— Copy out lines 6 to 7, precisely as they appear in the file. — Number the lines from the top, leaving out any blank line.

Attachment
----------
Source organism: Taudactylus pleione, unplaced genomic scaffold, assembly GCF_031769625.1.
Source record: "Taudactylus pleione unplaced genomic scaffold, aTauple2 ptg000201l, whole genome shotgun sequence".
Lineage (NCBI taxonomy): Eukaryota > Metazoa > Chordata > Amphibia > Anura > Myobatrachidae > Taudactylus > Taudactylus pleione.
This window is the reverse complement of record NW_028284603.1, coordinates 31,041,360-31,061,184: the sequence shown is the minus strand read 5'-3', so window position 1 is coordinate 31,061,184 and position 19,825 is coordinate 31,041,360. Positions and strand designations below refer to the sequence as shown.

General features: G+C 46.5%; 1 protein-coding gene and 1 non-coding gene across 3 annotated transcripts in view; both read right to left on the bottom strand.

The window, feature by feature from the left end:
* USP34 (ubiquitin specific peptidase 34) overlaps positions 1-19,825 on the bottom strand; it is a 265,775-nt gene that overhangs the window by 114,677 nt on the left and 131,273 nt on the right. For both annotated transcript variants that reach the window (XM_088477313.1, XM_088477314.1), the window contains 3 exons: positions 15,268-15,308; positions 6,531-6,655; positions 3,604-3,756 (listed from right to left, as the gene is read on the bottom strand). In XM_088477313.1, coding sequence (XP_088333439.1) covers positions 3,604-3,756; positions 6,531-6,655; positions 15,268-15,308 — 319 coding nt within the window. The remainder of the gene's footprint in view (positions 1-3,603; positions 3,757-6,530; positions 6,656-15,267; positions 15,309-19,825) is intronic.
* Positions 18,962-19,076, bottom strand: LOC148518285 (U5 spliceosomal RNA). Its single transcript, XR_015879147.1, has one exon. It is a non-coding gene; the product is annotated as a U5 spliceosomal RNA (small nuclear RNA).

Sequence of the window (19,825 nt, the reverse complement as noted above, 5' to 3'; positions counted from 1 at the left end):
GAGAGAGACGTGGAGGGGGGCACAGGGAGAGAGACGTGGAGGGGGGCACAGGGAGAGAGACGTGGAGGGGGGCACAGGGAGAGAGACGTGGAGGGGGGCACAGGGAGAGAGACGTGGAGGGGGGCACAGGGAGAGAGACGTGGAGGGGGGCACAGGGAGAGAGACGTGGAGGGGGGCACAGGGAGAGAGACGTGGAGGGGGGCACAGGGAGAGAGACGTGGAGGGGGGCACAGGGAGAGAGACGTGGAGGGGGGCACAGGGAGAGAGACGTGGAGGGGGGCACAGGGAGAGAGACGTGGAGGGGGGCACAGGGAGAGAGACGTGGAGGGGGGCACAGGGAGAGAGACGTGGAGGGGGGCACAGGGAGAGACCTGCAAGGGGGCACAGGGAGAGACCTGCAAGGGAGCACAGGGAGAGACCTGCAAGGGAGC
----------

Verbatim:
The window, feature by feature from the left end:
* USP34 (ubiquitin specific peptidase 34) overlaps positions 1-19,825 on the bottom strand; it is a 265,775-nt gene that overhangs the window by 114,677 nt on the left and 131,273 nt on the right. For both annotated transcript variants that reach the window (XM_088477313.1, XM_088477314.1), the window contains 3 exons: positions 15,268-15,308; positions 6,531-6,655; positions 3,604-3,756 (listed from right to left, as the gene is read on the bottom strand). In XM_088477313.1, coding sequence (XP_088333439.1) covers positions 3,604-3,756; positions 6,531-6,655; positions 15,268-15,308 — 319 coding nt within the window. The remainder of the gene's footprint in view (positions 1-3,603; positions 3,757-6,530; positions 6,656-15,267; positions 15,309-19,825) is intronic.